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Does Gov't Hire Trolls? Senators Quiz PCOO on P1.9-B Budget

Palace communications arm defends its 2022 ask from state coffers.
by Erwin Colcol
Sep 16, 2021
Photo/s: Shutterstock

The Presidential Communications Operations Office on Thursday denied to senators that it was employing internet trolls as it defended its P1.91-billion budget proposal for 2022.

Senate Minority Leader Franklin Drilon raised suspicion during the hearing that the PCOO's contractual 1,479 contractual workers might be trolls on the government payroll. The Commission on Audit earlier flagged the agency's "unrestricted" and "massive" hiring of 375 contractuals last year for P70 million.

Out of 3,883 plantilla or regular positions in the agency, 1,776 have yet to be filled, PCOO USec. Kris Ablan said. For the entire PCOO, there are 1,479 personnel hired with contract of service status, of which 330 are working in the PCOO proper, he said.

"Dito yung mga troll, ano?" Drilon asked lightly, to which Ablan replied: "Wala po kaming trolls."

"Hindi mo naman aaminin na may troll kayo," Drilon told Ablan.

Even as he took the matter in jest, Drilon raised his concern over hiring of contractual personnel. Ablan admitted that the PCOO spent P76 million for contract hires as against P117 million for regular positions.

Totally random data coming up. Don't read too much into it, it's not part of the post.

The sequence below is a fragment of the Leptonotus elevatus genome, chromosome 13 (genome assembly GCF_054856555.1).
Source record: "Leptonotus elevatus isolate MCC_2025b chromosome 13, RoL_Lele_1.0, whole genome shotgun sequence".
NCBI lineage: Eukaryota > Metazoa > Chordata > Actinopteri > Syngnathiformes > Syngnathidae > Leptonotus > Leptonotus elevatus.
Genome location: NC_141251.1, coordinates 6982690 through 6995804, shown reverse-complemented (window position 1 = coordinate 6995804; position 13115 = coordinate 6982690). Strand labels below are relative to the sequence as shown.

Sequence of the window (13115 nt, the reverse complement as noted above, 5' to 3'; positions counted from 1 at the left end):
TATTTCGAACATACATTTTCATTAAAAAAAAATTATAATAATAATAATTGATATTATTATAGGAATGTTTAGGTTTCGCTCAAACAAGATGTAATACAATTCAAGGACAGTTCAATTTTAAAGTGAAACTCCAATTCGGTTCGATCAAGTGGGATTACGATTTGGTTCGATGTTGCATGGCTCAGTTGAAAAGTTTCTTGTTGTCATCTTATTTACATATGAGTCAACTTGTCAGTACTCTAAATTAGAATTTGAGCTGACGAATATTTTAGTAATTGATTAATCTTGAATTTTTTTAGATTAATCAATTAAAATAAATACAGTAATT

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"Don't you find this a little odd that you have 1,776 vacancies but you hired 1,479 contract of service or what we call trolls?" Drilon asked.

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"Is this the correct way of using your funds? Why can't you hire and fill up your unfilled positions?" he added.

Ablan said the PCOO had started filling up the vacant positions. It is also ready to absorb the contractual employees by January 2022 if they are qualified.

Drilon asked for proof that the 1,479 contract of service workers are "legitimate and existing" by asking the PCOO to submit their records, including their names, addresses and job description. Sen. Nancy Binay also asked for their daily time record.

Ablan said the PCOO would comply with the order but would seek first the opinion of their legal office if the addresses can be provided as this could violative the Data Privacy Act.

Drilon told Ablan not to invoke confidentiality as the information they are requesting involves public funds.

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“These are public records and you are asking for public funds. You better provide us with these documents that we need in order for us to be convinced that this budget will be properly used,” he said.

The PCOO is proposing a P1.91 billion budget for next year, which is 18% higher than their P1.62 billion appropriations this year.

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